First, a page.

The clinic has many functions, including the ability to take X-rays, perform surgeries and start the rehab process for the injured animals.
In many cases, the CROW staff has to raise orphaned raccoons or otters. They will be bottle fed and also given vaccines, then raised until they can be safely released out into the wild.
Another common injury are the ones dealing with hook and line, which affect mostly pelicans.
“While 95 percent of our gopher tortoise injuries occur after being hit by a car, 95 percent of our pelican patients are a result of hook and line,” Rainbolt said. “They regularly swallow hooks and have to have surgery to remove them. Our success rate is pretty high, too.”
In case you do hook a bird with fishing line, reel it in, secure it in a blanket and, before cutting your line, leave at least a foot of it, in case the CROW vets have to perform surgery to remove the hook.
CROW also houses permanent residents, including an osprey which had to have one of its wing amputated. It is now living a comfortable life on the CROW grounds and also is a life saver for its own kind as a blood donor.
Sneezy the opossum also stays full-time at the CROW clinic, after it was hit by a car and had to have extensive jaw surgery to save his life.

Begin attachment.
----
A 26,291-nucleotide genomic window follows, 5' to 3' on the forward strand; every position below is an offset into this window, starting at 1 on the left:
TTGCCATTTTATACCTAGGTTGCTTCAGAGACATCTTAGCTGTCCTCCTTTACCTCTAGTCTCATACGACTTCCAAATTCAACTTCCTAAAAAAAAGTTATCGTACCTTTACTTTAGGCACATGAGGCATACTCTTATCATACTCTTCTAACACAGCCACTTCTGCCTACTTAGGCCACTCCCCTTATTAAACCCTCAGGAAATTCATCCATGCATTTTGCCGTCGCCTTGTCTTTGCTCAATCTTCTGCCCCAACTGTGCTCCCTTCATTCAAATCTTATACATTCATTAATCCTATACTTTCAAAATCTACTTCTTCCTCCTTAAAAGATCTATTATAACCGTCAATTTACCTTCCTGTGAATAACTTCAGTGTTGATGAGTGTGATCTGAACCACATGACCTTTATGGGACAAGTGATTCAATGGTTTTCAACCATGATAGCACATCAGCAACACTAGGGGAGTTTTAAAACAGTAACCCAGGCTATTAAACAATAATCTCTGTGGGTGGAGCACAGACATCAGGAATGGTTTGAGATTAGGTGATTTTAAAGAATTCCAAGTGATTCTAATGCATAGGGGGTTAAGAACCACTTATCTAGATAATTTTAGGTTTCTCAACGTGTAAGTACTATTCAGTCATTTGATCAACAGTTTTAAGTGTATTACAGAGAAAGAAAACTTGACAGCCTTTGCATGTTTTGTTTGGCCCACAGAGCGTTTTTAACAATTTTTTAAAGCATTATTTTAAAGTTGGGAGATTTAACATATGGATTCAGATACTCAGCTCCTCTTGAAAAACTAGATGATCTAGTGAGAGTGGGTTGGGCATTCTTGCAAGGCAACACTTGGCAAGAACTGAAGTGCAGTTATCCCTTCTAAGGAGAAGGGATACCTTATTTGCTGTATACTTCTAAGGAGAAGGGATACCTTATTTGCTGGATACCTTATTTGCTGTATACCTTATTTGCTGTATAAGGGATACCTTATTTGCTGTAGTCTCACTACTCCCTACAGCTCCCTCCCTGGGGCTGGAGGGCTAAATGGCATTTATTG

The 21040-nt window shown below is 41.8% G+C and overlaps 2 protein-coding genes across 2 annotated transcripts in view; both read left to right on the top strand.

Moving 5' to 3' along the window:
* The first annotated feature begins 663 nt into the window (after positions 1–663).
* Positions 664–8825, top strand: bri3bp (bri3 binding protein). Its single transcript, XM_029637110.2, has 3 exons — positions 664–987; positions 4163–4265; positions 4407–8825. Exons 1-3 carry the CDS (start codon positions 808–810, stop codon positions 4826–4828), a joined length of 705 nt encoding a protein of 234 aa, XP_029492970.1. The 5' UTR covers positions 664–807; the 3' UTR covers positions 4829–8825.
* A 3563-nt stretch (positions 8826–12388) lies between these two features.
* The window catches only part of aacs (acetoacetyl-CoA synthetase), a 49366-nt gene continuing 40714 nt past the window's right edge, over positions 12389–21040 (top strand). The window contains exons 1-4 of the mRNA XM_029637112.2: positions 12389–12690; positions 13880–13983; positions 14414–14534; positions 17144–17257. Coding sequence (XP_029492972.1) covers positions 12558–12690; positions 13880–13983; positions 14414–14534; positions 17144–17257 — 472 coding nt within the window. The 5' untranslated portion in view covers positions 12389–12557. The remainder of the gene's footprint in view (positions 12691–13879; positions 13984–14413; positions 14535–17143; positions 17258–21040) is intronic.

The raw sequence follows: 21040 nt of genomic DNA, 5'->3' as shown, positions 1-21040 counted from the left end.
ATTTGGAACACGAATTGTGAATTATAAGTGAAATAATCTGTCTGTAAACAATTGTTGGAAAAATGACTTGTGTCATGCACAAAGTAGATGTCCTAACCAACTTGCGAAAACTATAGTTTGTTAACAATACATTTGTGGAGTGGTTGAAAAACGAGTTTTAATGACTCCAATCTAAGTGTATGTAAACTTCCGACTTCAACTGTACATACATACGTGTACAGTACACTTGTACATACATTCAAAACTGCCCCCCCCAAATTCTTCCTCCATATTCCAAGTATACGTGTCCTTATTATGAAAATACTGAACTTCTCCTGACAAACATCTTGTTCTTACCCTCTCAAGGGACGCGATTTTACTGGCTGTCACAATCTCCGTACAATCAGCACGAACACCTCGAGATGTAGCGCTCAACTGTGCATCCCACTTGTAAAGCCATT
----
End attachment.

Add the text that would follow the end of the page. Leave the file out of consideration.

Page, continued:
The enclosures outside of the clinic is the final stop for rehabbing animals. There are 17 different enclosures, which include ones for shorebirds, larger raptures such as eagles and ospreys, and mammals, such as raccoons, opossums and otters.
The inside of the enclosures replicate the animal’s natural environment, so it can transition for its life back in the wild.
There have been some “famous” residents, as well. Recently, CROW rehabbed its largest gopher tortoise ever, which lives on the Koreshan State Park grounds. It had a nasty cold and recovered well.
“The doctors estimated his age at 100 years old, with the average tortoise living between 50-75 years,” said Senior Wildlife Rehabilitator Willow Bender. “He is also about twice the size of a normal gopher tortoise.”
CROW also has received what is thought of as Southwest Florida’s most famous bald eagle, Ozzie.
“It has been confirmed that the bald eagle does have a fractured clavicle and will need a few weeks of rehabilitation at CROW,” said CROW marketing manager Kenny Howell.
Individuals can volunteer or donate funds to CROW by visiting its website at www.crowclinic.org or call 239-472-3644 or email at email@example.com.
The website is also a good tool to instruct individuals how to handle the wild animals before bringing them into CROW, or call them to pick them up.
The newest programs offered by CROW include the “Wildlife Walk” which cost $20 per person and are reservable on a first come, first serve basis.
There is also “Lunch and Learn including Hospital Tour with Dr. Barron” which also requires a reservation, by calling Rainbolt at 239-472-3644 extension 228.